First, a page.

And so, many of them sought refuge where they knew a helping hand couldn’t be denied to anyone: convents. Many embraced religious life, others just offered their help to the congregation in exchange for a place to stay and a bowl of soup and some bread every day. Here, former concubines introduced nuns to the culinary creations they had become familiar with while living in harems including, you guessed it, our beloved cannoli.
However, other historians are adamant that, while certainly tied to a conventual context, cannoli’s origins have nothing to do with former concubines and harems at all.
Nuns! And nuns only!
According to this specific theory, the nuns of Caltanissetta must have had a very playful nature. We’re, once again, sometimes during the Middle Ages and Carnevale was about to start. Legend says a group of nuns, eager to join the cheerful and cheeky atmosphere that goes naturally with this time of the year, made up a fountain with edible faucets — cannoli’s crunchy scorza — from which luscious ricotta cream came out instead of water. Here we have them, our cannoli: born of the clever culinary abilities of the brides of Christ.
Gaetano Basile and the merging of two legends
Someone says it was the nuns at Carnevale, someone says it was concubines who wanted to honor their prince’s manly attributes. Then, there’s journalist Gaetano Basile, an expert of Sicilian popular history and well known author, who sort of brings the two narratives together. Basile is convinced cannoli were, indeed, made for the first time to irreverently celebrate Carnevale by making a pastry alluding — very blatantly — to male genitals. Of course. A bit of both worlds, according to Basile.
Cannoli and the Romans?
Nuns or concubines, phalli or faucets, our cannoli were probably born during the Middle Ages, the result of Arab influence on the flavors of Sicilian cuisine. This is not to say, though, that Sicily didn’t produce some sort of cannolo-like pastry well before eastern exoticism hit her shores.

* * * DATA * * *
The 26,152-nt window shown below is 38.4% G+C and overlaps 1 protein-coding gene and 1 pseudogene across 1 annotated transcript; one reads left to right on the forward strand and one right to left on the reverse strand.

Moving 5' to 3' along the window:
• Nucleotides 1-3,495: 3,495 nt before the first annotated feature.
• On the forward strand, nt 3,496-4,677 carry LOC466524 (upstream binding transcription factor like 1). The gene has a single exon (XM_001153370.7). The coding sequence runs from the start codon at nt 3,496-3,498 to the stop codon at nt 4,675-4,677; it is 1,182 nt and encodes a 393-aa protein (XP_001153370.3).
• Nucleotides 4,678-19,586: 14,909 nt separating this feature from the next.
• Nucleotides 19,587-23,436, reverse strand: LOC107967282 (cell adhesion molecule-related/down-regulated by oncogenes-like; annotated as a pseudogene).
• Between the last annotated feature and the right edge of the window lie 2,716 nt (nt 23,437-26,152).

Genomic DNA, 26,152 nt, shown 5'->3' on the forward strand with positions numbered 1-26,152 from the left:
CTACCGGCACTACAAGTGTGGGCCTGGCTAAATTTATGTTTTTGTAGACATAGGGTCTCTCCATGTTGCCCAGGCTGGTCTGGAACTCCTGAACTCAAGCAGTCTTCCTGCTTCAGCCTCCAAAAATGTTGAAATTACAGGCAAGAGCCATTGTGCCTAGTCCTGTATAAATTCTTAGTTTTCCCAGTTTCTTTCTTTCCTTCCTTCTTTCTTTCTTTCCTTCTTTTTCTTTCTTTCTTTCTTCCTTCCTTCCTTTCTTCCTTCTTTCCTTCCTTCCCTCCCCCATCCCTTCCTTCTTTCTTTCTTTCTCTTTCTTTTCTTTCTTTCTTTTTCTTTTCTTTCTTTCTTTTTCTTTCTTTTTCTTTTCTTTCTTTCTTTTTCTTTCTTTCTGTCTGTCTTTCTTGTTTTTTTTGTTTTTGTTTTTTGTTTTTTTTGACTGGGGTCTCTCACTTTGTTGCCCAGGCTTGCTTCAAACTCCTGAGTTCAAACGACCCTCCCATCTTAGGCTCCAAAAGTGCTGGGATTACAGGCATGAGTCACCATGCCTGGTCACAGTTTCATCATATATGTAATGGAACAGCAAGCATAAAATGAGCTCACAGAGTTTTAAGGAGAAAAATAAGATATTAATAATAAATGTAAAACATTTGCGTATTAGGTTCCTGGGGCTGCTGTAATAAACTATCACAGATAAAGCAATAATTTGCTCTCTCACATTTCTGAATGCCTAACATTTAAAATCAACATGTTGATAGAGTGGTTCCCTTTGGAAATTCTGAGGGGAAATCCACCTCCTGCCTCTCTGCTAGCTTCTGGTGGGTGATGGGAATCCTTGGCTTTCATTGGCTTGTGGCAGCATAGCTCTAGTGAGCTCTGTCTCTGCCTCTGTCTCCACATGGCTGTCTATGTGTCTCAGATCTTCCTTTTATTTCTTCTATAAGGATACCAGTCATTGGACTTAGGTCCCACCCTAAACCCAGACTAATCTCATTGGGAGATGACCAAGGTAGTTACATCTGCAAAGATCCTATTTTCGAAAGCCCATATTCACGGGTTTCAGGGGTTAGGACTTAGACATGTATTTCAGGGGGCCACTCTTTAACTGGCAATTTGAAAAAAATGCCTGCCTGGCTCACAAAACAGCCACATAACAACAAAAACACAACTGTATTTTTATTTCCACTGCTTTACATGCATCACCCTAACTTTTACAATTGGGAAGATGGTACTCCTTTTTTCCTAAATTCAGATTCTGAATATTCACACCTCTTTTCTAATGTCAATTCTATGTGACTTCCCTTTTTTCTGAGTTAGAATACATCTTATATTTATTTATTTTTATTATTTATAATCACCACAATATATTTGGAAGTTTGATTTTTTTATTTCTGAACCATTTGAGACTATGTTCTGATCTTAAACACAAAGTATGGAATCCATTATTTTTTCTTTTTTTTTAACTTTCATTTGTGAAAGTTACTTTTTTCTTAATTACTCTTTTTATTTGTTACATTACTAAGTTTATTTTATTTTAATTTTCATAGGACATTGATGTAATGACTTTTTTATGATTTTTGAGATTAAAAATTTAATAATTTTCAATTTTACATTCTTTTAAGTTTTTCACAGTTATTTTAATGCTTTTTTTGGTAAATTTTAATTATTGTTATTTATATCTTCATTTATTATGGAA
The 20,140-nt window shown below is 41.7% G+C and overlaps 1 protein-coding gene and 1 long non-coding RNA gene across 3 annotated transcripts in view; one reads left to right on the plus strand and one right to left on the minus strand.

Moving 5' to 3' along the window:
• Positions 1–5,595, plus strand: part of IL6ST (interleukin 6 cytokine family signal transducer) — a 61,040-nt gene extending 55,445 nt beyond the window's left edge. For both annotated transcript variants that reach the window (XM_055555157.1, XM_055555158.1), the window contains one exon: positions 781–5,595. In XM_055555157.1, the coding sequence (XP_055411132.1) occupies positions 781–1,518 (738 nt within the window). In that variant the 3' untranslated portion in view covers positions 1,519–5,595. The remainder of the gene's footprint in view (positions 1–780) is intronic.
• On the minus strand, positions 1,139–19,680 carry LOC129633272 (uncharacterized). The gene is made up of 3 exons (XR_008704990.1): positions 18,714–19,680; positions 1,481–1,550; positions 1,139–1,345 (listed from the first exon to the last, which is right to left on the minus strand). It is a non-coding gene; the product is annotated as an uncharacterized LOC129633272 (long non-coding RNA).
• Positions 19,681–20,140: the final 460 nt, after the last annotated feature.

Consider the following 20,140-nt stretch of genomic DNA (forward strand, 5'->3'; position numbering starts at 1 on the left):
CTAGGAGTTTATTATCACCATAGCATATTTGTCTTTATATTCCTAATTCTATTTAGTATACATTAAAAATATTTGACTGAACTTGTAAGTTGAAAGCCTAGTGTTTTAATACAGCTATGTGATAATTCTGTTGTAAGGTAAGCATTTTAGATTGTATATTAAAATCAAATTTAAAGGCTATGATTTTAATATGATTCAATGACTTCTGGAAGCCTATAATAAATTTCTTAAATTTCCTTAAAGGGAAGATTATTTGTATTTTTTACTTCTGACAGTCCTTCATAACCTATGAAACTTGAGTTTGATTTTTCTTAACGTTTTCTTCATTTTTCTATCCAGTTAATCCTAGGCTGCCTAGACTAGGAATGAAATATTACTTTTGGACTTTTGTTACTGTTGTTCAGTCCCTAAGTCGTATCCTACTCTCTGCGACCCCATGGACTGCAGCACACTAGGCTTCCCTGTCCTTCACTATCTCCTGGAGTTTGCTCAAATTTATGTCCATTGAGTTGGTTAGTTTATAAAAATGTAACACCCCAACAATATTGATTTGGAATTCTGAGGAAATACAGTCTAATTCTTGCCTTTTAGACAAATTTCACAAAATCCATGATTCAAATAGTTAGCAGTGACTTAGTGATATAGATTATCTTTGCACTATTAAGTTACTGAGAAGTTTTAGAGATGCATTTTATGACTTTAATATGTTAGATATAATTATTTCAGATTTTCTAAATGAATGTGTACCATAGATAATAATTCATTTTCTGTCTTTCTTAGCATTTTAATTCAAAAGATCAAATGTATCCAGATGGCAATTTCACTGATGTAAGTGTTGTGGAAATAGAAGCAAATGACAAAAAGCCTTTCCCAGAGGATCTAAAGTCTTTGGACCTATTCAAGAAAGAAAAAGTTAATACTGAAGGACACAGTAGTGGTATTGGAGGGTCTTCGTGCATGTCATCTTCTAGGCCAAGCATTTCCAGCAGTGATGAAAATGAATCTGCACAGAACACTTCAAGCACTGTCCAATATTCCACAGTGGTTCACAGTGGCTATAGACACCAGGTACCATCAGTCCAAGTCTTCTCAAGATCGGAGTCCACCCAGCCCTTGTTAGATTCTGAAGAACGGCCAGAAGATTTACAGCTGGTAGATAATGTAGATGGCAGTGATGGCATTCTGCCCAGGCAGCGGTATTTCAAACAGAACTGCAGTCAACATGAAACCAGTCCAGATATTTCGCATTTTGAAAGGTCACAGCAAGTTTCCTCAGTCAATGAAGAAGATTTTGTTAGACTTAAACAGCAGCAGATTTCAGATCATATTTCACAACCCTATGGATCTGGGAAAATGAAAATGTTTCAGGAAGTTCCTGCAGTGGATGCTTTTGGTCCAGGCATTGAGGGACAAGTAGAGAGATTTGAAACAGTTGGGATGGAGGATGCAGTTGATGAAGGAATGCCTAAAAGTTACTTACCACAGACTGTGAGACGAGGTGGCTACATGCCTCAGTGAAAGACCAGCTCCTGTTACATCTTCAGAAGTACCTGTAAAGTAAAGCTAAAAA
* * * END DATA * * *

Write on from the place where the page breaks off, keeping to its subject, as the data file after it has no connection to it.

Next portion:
In 70 BC, the greatest orator of them all, Cicero, mentions a “sweet edible tube made of flour and filled with milk cream,” he apparently had been served while in Sicily. Reminds you of something? Yeah, exactly.
…and so goes the legendary tale about the origins of cannoli Siciliani. Or many tales, actually.
Today, cannoli are one of Sicily’s — and Italy’s — most famous desserts, and while every pasticcere will tell you they have their own recipe, there are things, when it comes to making cannoli, that are dogma:
- The scorza (or scorcia in Sicilian), that is, the outer part of the cannolo, must be fried in lard, to make it extra crunchy.
- The filling must be made exclusively with sheep ricotta and not cow ricotta, a sin many pasticcerie in Northern Italy make.
There is more freedom when it comes to cannoli’s size and also to the way they are decorated. While candied fruit is what you usually find at the two extremes of your cannolo, grain hazelnuts or pistachios are also used.
Palermo invented cannolicchi, smaller cannoli the size of a finger, but with the same delicious taste. In the Piana degli Albanesi area, on the other hand, cannoli became “giganti,” much larger than the usual 15/20 cm traditional ones. Around Trapani, especially in Dattilo and Fulgatore, cannoli are also larger, and their filling is not as sweet as you’d expect, with the texture of ricotta kept “grainier,” for an overall more rustic taste.
Whichever variety you choose, whichever Sicilian town you eat it in, remember that the real cannolo Siciliano has a PAT (prodotto agroalimentare tradizionale) denomination, which means it is a traditional agro-food product of Italy.